In reading the most recent issue of Science News (gated), I’m reminded of how I always giggle when someone describes silk as delicate or fragile. Did you know silks have six times the tensile strength of steel? Or that a silk cable, one inch in diameter, could pull a 747 from the sky? Regardless of how delicate designers think silk is, scientists have been long interested in its unique properties in part owing to its strength. Likewise, many insects other than silkworms make silk such as spiders, bees and ants.
As with anything, the issue is quality not quantity, and diversity. A single cocoon of the silkworms we’re most familiar with, can produce a single strand of silk 600 to 900 meters in length but spiders, only produce about 130 meters. Perhaps you’d think homogeneity would make for better research -silkworm silk is homogeneous- but the genetic diversity of spider silk is more complex and interesting. Spiders make five kinds of silk, most notably silk to wrap their egg cases, silk to wrap prey and web silk. Even the stage of insect development brings differences. For example, Weaver ants, another silk making insect, use silk produced by their larvae placing it here and there as needed (only baby weaver ants make silk, bringing new meaning to child labor).
Of greatest interest to researchers is the golden silk spider (Nephila clavipes), a type of golden orb spider. They’re also prolific producers, with webs spanning a meter across. These are sometimes known as writing spiders due to the zig zag patterns in the center of their webs but these shouldn’t be confused with their cousin Argiope Aurantia most commonly described as the writing spider (although the one I photographed before could have been better described as illiterate or as someone said, had writer’s block or was writing x’s using cuneiform or another alphabet).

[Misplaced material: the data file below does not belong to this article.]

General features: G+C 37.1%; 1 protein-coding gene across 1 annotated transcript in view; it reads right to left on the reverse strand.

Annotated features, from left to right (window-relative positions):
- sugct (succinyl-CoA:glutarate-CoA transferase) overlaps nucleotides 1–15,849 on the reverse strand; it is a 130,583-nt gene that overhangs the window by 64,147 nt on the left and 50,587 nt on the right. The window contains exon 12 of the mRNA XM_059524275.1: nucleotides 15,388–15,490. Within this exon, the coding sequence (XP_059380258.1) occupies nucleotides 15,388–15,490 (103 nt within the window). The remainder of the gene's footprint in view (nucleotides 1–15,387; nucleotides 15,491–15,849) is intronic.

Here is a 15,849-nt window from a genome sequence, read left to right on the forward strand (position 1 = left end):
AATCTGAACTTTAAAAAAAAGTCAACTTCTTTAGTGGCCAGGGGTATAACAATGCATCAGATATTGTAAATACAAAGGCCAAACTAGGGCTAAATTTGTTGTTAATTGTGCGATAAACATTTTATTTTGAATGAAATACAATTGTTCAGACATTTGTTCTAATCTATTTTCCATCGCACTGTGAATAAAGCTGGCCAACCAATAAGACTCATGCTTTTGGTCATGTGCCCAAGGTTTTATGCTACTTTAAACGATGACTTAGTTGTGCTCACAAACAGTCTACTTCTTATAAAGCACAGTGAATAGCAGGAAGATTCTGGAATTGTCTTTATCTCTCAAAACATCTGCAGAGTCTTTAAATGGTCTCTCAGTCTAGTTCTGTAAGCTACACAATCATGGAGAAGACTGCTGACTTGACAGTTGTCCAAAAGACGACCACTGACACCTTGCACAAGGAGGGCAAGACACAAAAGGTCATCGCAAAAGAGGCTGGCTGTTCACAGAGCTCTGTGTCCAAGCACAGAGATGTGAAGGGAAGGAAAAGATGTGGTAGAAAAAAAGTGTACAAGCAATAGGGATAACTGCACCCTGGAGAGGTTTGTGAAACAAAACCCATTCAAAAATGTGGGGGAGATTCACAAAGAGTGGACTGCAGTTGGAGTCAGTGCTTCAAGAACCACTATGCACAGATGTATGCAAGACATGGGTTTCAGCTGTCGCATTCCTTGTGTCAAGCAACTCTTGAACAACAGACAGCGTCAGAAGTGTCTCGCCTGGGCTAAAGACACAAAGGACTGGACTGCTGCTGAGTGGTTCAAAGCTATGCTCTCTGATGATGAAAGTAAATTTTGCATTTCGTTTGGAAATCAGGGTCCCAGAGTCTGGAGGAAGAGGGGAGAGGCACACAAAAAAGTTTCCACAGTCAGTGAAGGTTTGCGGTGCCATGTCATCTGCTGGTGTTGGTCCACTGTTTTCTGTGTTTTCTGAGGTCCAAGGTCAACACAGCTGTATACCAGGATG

Spider silk has a great deal of potential from an environmental and safety standpoint. Among imagined applications are bulletproof vests (spider silk is stronger than Kevlar), scaffolding and linkages for use in surgery to grow cartilage and nerves.
The biggest problem with spider silk production is the nature of spiders. Unlike the placid silkworm suited to a mass production environment, spiders are antisocial predators who tend to eat each other if raised together. In this scenario, males always lose being very tiny in comparison to females. And with no males, there’s no baby spiders either.
Previously I’d mentioned that researchers were producing spider silk in goats milk. Science News says:
Lewis has collaborated with scientists at the Canadian firm Nexia Biotechnologies, part of the team that spliced spider silk genes into bovine cells in 2002 and later into goats. Today, transgenic goats roam at the University of Wyoming. While present in every goat cell, the spider silk genes are turned on only in the mammary glands, yielding goat milk laced with silk proteins. While promising, the yield is still low, Lewis says. A gallon of milk may have only 60 grams of silk, which means it would take about 600 gallons of milk to make one bulletproof vest. And there are still problems with purifying the proteins. After a few grams of silk have built up, the milk starts coagulating, perhaps because the silk proteins are binding to proteins in the milk, Lewis says.
Which circuitously, makes me grin when Mr. Fashion-Incubator pours Silk® over his breakfast cereal.